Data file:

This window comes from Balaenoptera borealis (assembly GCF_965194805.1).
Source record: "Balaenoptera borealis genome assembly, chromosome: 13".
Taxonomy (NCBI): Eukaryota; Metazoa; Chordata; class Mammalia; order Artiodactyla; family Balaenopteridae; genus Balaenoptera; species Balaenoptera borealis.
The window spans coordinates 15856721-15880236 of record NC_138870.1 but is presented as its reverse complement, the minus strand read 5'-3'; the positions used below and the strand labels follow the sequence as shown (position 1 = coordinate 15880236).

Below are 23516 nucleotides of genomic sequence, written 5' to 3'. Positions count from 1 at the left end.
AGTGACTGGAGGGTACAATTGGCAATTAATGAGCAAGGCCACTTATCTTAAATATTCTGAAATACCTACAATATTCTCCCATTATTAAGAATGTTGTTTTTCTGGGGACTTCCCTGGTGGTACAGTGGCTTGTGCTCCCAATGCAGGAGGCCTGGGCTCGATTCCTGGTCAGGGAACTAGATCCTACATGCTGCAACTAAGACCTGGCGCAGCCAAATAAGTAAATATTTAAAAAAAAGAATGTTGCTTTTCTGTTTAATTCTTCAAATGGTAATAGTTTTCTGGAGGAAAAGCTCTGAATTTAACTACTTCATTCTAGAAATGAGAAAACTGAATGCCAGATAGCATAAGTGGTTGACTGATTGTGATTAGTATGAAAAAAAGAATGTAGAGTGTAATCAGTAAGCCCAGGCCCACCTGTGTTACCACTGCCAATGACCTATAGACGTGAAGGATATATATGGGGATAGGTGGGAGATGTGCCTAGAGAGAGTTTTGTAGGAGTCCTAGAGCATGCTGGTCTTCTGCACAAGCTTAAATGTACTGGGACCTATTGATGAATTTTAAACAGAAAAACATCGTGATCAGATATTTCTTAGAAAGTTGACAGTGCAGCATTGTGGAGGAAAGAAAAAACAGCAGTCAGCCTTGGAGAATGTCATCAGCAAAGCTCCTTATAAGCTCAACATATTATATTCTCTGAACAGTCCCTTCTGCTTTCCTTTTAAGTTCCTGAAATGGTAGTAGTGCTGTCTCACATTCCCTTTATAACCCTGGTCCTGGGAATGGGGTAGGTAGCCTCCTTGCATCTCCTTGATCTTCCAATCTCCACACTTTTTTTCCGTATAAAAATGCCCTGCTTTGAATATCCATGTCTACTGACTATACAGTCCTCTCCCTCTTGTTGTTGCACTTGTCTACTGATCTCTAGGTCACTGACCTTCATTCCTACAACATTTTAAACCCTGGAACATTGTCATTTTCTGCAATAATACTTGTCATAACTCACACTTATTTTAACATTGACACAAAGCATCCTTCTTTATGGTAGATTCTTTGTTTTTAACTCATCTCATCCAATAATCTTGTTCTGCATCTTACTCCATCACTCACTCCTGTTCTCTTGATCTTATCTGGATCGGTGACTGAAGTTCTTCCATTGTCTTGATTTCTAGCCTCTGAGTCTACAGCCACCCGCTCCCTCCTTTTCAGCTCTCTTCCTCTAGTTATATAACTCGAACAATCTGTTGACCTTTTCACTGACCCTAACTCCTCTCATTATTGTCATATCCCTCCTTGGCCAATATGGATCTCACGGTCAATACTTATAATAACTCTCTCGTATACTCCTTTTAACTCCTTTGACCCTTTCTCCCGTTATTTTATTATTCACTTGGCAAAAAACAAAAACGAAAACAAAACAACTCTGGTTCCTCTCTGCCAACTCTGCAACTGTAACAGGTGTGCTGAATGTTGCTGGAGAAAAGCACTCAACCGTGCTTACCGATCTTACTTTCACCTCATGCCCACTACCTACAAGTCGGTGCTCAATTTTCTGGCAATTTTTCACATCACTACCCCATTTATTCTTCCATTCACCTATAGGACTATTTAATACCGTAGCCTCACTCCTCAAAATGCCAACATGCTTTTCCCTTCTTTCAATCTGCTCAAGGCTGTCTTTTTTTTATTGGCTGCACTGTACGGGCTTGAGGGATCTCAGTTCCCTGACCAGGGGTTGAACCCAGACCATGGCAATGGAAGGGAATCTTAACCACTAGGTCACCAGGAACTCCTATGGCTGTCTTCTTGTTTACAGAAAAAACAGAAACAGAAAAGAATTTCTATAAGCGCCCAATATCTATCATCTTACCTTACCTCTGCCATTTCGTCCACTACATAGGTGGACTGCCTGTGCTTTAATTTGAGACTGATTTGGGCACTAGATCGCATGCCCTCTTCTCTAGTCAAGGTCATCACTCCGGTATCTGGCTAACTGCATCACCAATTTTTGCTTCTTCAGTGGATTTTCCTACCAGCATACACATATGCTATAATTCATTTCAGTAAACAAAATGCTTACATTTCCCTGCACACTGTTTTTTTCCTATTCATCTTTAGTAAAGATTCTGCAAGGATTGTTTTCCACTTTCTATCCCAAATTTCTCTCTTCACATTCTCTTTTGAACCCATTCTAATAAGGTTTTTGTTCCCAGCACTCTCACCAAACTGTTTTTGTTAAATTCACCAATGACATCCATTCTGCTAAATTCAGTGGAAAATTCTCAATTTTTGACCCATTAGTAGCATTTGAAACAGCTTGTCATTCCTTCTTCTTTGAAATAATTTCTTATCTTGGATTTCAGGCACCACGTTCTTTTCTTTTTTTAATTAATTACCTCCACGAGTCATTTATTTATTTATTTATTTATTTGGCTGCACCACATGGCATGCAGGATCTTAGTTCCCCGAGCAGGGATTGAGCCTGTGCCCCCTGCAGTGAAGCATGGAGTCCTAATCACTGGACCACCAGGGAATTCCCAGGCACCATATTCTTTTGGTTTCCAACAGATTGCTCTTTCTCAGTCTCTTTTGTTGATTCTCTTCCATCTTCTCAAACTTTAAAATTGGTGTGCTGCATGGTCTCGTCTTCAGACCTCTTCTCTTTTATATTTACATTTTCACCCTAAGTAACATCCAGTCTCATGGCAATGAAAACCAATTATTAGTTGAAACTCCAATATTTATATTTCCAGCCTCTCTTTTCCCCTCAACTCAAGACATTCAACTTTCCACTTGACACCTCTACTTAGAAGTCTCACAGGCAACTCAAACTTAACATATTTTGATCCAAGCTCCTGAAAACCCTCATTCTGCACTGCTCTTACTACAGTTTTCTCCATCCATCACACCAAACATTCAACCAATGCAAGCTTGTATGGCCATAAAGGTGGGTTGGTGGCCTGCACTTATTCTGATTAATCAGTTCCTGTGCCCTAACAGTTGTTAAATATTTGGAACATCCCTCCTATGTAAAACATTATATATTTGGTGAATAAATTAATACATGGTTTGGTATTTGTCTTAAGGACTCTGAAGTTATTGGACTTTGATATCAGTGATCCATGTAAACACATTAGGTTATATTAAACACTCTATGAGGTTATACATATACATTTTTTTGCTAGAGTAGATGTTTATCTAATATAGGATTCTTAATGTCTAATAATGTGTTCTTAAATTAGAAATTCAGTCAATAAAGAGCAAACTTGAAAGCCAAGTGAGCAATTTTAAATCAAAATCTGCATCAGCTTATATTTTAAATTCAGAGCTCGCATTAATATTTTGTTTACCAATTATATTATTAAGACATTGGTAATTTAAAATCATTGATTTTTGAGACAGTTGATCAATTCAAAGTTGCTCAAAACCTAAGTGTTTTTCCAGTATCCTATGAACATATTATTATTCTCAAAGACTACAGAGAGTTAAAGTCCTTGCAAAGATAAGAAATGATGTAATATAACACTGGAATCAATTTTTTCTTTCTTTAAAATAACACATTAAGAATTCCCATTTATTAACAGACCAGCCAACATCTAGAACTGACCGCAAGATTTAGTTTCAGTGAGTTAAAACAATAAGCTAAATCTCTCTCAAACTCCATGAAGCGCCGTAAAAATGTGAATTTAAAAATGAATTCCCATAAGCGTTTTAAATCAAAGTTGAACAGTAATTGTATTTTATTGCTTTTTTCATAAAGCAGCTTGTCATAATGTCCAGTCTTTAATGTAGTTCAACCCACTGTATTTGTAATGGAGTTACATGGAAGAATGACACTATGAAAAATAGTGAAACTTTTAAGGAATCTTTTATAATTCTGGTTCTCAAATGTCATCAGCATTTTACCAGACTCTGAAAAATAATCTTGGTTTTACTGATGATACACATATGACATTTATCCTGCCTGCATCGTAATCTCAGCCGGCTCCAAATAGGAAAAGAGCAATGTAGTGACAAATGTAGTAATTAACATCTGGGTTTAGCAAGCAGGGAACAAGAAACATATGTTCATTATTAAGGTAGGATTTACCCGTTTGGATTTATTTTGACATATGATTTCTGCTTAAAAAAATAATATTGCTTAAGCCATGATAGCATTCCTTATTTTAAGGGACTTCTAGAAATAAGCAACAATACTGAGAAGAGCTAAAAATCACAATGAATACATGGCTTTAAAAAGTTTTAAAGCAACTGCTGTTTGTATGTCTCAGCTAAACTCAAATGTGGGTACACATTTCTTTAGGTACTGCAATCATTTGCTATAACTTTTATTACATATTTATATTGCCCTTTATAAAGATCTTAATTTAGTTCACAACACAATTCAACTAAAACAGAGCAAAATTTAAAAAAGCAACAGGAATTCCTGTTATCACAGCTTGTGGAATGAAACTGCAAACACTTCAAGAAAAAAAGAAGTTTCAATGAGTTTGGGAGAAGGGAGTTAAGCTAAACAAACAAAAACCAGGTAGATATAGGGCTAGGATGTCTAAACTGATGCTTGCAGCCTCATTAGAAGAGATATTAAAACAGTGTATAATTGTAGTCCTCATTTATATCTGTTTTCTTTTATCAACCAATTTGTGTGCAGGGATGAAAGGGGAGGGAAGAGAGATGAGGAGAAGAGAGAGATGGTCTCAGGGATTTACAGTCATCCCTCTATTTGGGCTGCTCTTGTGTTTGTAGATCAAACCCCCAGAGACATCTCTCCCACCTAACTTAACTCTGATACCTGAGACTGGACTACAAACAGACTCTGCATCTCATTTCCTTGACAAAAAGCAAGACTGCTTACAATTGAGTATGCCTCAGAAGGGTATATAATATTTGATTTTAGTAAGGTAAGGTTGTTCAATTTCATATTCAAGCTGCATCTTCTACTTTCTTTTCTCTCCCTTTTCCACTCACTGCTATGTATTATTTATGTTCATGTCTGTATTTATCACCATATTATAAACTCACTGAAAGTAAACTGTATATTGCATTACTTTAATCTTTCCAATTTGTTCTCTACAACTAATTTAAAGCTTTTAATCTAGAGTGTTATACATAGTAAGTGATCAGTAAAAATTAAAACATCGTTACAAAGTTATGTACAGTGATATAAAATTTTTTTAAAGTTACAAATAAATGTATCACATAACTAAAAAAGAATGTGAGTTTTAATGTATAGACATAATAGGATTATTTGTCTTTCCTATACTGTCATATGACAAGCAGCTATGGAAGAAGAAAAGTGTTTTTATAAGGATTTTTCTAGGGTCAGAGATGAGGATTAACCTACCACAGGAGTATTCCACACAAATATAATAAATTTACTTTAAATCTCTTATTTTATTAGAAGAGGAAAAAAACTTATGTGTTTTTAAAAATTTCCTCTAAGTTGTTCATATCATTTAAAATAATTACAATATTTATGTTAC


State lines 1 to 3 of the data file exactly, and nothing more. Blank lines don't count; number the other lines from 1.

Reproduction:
This window comes from Balaenoptera borealis (assembly GCF_965194805.1).
Source record: "Balaenoptera borealis genome assembly, chromosome: 13".
Taxonomy (NCBI): Eukaryota; Metazoa; Chordata; class Mammalia; order Artiodactyla; family Balaenopteridae; genus Balaenoptera; species Balaenoptera borealis.